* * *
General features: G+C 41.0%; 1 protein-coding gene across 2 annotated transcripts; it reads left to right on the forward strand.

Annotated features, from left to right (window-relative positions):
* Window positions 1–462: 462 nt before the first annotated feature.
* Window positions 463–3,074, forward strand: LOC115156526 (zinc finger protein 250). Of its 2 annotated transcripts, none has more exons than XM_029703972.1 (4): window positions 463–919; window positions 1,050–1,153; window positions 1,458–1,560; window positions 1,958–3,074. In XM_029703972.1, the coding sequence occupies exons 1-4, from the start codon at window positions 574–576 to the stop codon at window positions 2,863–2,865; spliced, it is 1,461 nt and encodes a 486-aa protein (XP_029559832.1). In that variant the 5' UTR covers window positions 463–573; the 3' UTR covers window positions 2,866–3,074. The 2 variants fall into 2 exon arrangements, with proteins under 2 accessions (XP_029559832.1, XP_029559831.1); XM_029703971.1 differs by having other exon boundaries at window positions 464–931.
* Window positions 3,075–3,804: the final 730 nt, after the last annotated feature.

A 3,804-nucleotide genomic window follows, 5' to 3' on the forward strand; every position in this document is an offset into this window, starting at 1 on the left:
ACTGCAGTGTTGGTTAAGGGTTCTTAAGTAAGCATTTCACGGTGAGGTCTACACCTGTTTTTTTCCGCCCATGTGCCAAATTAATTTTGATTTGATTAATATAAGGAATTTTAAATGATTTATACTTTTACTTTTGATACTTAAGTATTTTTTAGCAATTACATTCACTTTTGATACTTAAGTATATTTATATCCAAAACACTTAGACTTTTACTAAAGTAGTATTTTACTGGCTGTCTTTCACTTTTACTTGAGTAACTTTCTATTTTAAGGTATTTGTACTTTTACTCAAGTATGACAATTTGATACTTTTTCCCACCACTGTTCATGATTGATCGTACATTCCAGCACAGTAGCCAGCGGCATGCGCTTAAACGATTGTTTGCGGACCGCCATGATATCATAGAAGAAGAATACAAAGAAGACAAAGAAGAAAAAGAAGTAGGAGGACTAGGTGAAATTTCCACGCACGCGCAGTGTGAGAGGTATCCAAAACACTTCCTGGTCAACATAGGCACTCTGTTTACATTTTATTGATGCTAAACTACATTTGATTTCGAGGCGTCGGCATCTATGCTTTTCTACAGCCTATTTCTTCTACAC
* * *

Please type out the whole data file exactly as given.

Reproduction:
General features: G+C 41.0%; 1 protein-coding gene across 2 annotated transcripts; it reads left to right on the forward strand.

Annotated features, from left to right (window-relative positions):
* Window positions 1–462: 462 nt before the first annotated feature.
* Window positions 463–3,074, forward strand: LOC115156526 (zinc finger protein 250). Of its 2 annotated transcripts, none has more exons than XM_029703972.1 (4): window positions 463–919; window positions 1,050–1,153; window positions 1,458–1,560; window positions 1,958–3,074. In XM_029703972.1, the coding sequence occupies exons 1-4, from the start codon at window positions 574–576 to the stop codon at window positions 2,863–2,865; spliced, it is 1,461 nt and encodes a 486-aa protein (XP_029559832.1). In that variant the 5' UTR covers window positions 463–573; the 3' UTR covers window positions 2,866–3,074. The 2 variants fall into 2 exon arrangements, with proteins under 2 accessions (XP_029559832.1, XP_029559831.1); XM_029703971.1 differs by having other exon boundaries at window positions 464–931.
* Window positions 3,075–3,804: the final 730 nt, after the last annotated feature.

A 3,804-nucleotide genomic window follows, 5' to 3' on the forward strand; every position in this document is an offset into this window, starting at 1 on the left:
ACTGCAGTGTTGGTTAAGGGTTCTTAAGTAAGCATTTCACGGTGAGGTCTACACCTGTTTTTTTCCGCCCATGTGCCAAATTAATTTTGATTTGATTAATATAAGGAATTTTAAATGATTTATACTTTTACTTTTGATACTTAAGTATTTTTTAGCAATTACATTCACTTTTGATACTTAAGTATATTTATATCCAAAACACTTAGACTTTTACTAAAGTAGTATTTTACTGGCTGTCTTTCACTTTTACTTGAGTAACTTTCTATTTTAAGGTATTTGTACTTTTACTCAAGTATGACAATTTGATACTTTTTCCCACCACTGTTCATGATTGATCGTACATTCCAGCACAGTAGCCAGCGGCATGCGCTTAAACGATTGTTTGCGGACCGCCATGATATCATAGAAGAAGAATACAAAGAAGACAAAGAAGAAAAAGAAGTAGGAGGACTAGGTGAAATTTCCACGCACGCGCAGTGTGAGAGGTATCCAAAACACTTCCTGGTCAACATAGGCACTCTGTTTACATTTTATTGATGCTAAACTACATTTGATTTCGAGGCGTCGGCATCTATGCTTTTCTACAGCCTATTTCTTCTACAC